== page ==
Arlington Public Schools -- Harvard on the Potomac

How else to describe a school system with an average per-pupil cost of $15,397? In an article about the schools budget in this week's Arlington Connectionan, one budget watcher quipped, "Life is good." The budget projects that 175 fewer kids will be enrolled, but it also shows that 50 more adults will be employed by the school system. And, in a period when inflation runs about 2%, "most teachers will realize a salary increase of approximately 7%" plus some other other added benefits, says the Schools press release on the budget. Perhaps the budget watcher should have quiped, "Life is sooooooooooooooo good!" You can read the Superintendent's proposed Fiscal Year 2005 budget online (you will need an Adobe Reader to access the budget document).

February 17, 2004

Bond Ratings and Reasons to Raise State Taxes

One of the reasons Virginia Governor Mark Warner (D) gives for increasing Virginia's taxes is that Virginia risks losing its AAA bond rating. Today's editorial in the Northern Virginia Journal notes that while Virginia total debt is lower than most states with AAA bond ratings, Moody's placed the state on it's "watch list" last September. The editorial cites a paper written for the Virginia Institute of Public Policy by University of Georgia professor William Kittredge who identified a problem associated with the Virginia Localities Intercept Program. The problem is that Virgnia is responsible not only for its own debt, but also for payment on the defaulted debt of its local jurisdictions. Kittredge notes that Moody's did not place Virginia on it's "watch list" solely for its own debt, but "in conjunction with" the intercept program. For example, Virginia is responsible for the defaulted debt of the city of Bristol and counties such as Lunenberg, Prince George, and Warren. The Journal editorial's conclusion has Kittredge pointing out that Moody's is "not insisting on a $1 billion tax hike. In fact, (Kittredge) calls Gov. Warner's claim that an historic increase is needed to protect the commonwealth's credit rating 'absurd on its face.'"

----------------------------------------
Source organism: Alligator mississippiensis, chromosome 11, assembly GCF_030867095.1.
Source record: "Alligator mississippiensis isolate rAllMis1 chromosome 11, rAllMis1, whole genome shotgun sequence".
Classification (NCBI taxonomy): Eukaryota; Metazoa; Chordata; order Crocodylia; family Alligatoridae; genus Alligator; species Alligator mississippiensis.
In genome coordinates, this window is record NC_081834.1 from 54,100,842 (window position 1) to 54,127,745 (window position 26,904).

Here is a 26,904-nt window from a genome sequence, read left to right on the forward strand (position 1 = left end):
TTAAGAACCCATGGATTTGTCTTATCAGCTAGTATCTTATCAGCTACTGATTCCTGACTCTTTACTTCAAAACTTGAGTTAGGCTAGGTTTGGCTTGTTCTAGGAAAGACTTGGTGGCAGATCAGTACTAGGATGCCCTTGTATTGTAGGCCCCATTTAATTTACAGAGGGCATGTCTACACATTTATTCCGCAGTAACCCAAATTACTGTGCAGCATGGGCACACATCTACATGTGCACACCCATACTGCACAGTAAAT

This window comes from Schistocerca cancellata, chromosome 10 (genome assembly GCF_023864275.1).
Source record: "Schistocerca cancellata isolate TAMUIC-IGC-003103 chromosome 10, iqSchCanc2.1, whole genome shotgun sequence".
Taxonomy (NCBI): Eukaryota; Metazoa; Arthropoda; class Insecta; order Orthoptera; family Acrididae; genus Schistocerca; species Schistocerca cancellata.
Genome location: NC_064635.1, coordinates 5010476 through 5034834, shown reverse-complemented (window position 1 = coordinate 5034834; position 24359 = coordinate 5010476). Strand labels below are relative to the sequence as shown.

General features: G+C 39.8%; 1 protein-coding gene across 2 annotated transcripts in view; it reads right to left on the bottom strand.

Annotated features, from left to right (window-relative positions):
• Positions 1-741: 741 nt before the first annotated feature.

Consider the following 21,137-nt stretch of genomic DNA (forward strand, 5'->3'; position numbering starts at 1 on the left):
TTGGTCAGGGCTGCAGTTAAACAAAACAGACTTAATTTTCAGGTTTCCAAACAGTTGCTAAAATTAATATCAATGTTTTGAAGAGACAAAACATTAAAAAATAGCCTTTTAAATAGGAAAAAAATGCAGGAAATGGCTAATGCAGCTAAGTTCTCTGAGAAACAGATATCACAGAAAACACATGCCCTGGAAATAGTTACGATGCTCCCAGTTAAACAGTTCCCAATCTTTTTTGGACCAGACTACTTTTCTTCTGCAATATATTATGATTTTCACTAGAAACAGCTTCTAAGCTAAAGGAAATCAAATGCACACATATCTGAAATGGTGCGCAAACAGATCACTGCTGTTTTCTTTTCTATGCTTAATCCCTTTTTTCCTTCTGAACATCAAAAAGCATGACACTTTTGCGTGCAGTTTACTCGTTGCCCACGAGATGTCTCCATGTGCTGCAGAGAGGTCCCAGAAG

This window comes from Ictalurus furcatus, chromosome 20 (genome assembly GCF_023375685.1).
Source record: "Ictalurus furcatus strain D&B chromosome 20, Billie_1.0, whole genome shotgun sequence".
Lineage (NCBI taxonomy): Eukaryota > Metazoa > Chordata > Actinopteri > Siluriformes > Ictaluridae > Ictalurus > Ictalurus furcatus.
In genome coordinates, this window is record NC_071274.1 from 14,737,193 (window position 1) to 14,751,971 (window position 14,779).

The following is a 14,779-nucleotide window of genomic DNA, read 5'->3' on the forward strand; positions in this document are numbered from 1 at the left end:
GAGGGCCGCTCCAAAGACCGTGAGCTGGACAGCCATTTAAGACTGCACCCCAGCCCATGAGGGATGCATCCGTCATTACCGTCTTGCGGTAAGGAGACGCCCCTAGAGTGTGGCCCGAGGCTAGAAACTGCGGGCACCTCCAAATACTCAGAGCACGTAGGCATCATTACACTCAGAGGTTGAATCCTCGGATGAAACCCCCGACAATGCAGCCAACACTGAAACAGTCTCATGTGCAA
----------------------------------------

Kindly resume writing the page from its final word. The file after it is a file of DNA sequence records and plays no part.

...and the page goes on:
February 16, 2004

Arlington County Budget: Growing and Growing

Over the next few weeks, Growls will update you on each area of the county and schools budget. Where it grows a little and where it grows a lot. In the mean time, you may want to review our thoughts on the budget from February 9, immediately after the Manager proposed his budget. The Washington Post provided only a brief review that weekend. On the other hand, both the Arlington Sun-Gazette and the Arlington Connection provided rather detailed reviews in their coverage last week. The least hopeful comment on the budget seems to be that of the Board's chairman, Barbara Favola, who indicated to the Connection, "The best hope for a tax cut lies in getting more revenue from Richmond." So stay tuned to Growls, and in the meantime, contact the Arlington County Board, and tell them to cut the real estate tax rate in a very significant way.

February 15, 2004

Arlington County Board Decision on Sewage Plant Will Flush Taxpayer Dollars for Sake of Public Art